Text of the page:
Guardians of the Galaxy: Weirdness is not a Bad Thing


August 3, 2014 by Devin

So Guardians of the Galaxy is a box office smash, debuting with a $11.2 million opening, beating Godzilla, Amazing Spider-Man 2, and even Marvel’s own Captain America: The Winter Soldier. This is especially important because Guardians of the Galaxy was seen as something of a risk by viewers. The comic book that this movie was roughly based on is only about 6 years old and not that well known by even the biggest of comic book geeks.

And then there was the issue of Rocket and Groot.

These two turned out to be fan favorites, which anyone following this movie would have guessed.

These two turned out to be fan favorites, which anyone following this movie would have guessed.

Rocket and Groot are, respectively, a talking raccoon and tree. The former has a tendency for big guns and wise cracks while the latter can only say the words, “I am Groot.” Many people wondered if a movie this weird would put off potential viewers, with many predicting box office failure. As one critic said:

We know what you’re thinking. Anything Marvel touches is gold. Except when Marvel pulls a Green Lantern. That is, to make a movie so abstract, so extreme in the dimension of sci-fi bizarreness, so alien-centric, with so many plots and sub-plots that the general public simply can’t connect with the characters or understand the story… To date, Marvel has turned second tier superheroes such as Thor into worldwide box office hits. But a Viking warrior based on Norse mythology—with a leading man that women worldwide find extremely attractive—is a much easier story to convey than a talking raccoon, a tree man, and a green space aliens running around on other planets for 2 hours.[1]

These sentiments were shared by many on the internet, and that is because these ideas are based on a paradigm in Hollywood that I believe is flat-out wrong: that weirdness is a bad thing.

This is not to say that there are some movies that were weird and were not box office smashes, but I think people too often confuse weirdness for inaccessibility. For example, I think The Fountain was not a box office smash partially because it was really hard to get into. The movie did not hold the audience’s hand and relied on them to understand how the three different storylines were connected thematically and why they were all being told at the same time.

But you know what movie is also weird? Transformers. Think about it: this is a movie about alien robots turning into cars, trucks, and planes to fight each other. They came from a planet called Cybertron. The MacGuffin in the first film is a gigantic metal cube called the Allspark. None of this is anywhere close to normal, and yet no one blinks when these movies make a billion dollars at the box office.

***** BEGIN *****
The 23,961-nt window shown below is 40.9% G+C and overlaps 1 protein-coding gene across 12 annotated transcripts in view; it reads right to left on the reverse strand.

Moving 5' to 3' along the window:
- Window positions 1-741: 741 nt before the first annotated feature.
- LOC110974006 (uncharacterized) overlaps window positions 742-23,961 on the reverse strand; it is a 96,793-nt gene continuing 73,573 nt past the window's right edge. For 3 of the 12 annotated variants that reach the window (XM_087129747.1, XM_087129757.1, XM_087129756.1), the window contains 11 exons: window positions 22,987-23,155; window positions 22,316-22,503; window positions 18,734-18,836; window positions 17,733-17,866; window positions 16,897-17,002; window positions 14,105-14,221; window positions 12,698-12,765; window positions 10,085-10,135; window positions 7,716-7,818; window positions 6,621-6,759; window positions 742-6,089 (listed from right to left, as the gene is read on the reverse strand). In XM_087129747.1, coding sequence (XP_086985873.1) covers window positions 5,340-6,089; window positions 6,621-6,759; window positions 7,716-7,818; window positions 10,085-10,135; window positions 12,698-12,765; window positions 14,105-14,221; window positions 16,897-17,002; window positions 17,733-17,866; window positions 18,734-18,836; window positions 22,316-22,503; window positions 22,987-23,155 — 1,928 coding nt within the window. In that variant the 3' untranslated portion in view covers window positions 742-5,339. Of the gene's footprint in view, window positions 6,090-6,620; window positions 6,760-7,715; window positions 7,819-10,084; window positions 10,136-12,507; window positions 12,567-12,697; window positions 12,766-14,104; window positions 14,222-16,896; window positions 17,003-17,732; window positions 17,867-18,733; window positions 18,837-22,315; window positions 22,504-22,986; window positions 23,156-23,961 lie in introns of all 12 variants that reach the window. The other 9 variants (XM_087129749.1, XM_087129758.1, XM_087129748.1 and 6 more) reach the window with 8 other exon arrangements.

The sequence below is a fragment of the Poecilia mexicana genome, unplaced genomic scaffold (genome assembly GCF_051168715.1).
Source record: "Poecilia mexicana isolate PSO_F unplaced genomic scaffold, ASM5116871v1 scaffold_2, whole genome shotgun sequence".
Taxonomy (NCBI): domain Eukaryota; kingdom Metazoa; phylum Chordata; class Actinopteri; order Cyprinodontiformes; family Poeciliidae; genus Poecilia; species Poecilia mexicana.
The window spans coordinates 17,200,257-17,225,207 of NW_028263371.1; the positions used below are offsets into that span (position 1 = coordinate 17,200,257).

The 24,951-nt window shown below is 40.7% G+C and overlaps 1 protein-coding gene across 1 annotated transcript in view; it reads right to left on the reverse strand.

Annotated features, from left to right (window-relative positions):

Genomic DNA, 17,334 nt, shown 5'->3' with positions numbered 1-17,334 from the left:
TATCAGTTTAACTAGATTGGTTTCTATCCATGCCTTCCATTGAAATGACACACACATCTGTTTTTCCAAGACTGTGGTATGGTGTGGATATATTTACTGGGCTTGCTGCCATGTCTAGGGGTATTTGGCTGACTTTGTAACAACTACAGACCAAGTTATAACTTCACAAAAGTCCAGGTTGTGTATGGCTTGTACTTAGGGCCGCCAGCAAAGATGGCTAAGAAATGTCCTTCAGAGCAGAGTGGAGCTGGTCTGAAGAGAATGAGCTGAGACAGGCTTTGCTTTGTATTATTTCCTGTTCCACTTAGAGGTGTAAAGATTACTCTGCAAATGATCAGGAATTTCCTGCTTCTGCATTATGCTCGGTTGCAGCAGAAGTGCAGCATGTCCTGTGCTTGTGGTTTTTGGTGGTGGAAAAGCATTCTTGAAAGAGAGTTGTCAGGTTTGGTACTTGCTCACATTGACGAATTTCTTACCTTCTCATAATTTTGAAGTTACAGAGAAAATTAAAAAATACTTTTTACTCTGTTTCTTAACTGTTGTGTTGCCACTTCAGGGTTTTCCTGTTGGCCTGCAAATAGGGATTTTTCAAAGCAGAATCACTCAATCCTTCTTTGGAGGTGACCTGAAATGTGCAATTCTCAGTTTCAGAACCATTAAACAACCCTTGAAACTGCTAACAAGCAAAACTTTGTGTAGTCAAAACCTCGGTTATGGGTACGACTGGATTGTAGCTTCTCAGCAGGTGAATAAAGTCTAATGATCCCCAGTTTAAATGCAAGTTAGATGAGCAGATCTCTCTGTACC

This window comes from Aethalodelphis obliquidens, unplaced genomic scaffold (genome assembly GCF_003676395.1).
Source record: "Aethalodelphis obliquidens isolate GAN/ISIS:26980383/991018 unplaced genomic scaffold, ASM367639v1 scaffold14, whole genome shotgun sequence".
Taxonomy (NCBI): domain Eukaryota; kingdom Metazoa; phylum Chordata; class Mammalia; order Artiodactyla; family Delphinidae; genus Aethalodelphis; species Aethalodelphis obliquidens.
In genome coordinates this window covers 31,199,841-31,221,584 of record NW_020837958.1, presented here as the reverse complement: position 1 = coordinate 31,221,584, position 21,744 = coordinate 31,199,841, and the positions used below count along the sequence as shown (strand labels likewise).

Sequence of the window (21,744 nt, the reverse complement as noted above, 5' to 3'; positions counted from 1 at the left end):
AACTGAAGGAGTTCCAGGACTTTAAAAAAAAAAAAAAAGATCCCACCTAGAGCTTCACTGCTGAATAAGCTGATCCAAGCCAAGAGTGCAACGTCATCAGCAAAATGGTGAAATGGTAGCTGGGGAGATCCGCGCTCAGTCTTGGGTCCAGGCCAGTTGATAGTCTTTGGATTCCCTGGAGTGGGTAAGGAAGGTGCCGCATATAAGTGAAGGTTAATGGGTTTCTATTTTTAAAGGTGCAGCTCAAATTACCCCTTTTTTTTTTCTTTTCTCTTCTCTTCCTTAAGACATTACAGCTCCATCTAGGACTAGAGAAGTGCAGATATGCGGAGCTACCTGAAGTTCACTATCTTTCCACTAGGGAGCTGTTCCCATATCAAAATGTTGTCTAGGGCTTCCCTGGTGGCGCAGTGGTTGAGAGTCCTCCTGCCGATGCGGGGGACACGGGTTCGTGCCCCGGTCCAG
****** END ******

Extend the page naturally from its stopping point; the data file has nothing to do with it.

I can see the opposition to that point already. “But Devin,” people will say, “Transformers grounded its world in a sense of reality. The Transformers are all designed to look like they could actually transform and the numerous human characters all react realistically.” This is a fair point, as the movies do seem to go out of their way to say, “This could actually happen.”

But how many people go to these movies for their realism? How many people saw the promotional materials for the latest Transformers movie and thought, “Man, that Mark Wahlberg seems to be going through parenting troubles that we all have. I want to see that movie!” I am willing to bet Wahlberg’s relationship with his daughter sold much fewer tickets than the image of the truck robot riding on top of the T-Rex robot.[2]

And that is my ultimate point. Guardians of the Galaxy’s box office success is not despite its inherent weirdness, but because of it.[3] It would not surprise me to find out that for every person who thought, “Eh, there is a talking raccoon in it. I don’t want to see it,” there were three or four that said, “There is a talking raccoon in it! That’s different. I’ll have to check this out.”

I do hope that Guardians of the Galaxy starts a bit of a revolution in Hollywood. I hope that Hollywood understands that audiences find appeal in the weird. I hope they understand that part of the appeal of Guardians of the Galaxy is that it delivers something that feels completely new, completely unique, and completely fresh. Marvel certainly does.[4]


1. This article is also pretty hilarious in hindsight. My favorite part is when he says Godzilla will bomb partially because it’s opening right behind the new Adam Sandler movie. You get bonus points if you can tell me which Adam Sandler movie that is without looking it up.
2. Why would a truck need to ride a dinosaur? Who cares.
3. Also because it’s a really good movie.
4. DC on the other hand…

One thought on “Guardians of the Galaxy: Weirdness is not a Bad Thing

  1. Fiona Fire says:

    Yeah, it’s weird which movies are considered realistic. I don’t typically like any action movies because I prefer more naturalistic fare. They all strike me as rather unrealistic. Like, how is this movie less realistic than any super hero movie?

    They’re all the same to me to be honest.

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The Good Greatsby

Paul Johnson's comedy blog: I didn't get into comedy to be rich or famous. All I've ever wanted was to be somebody rich and famous.

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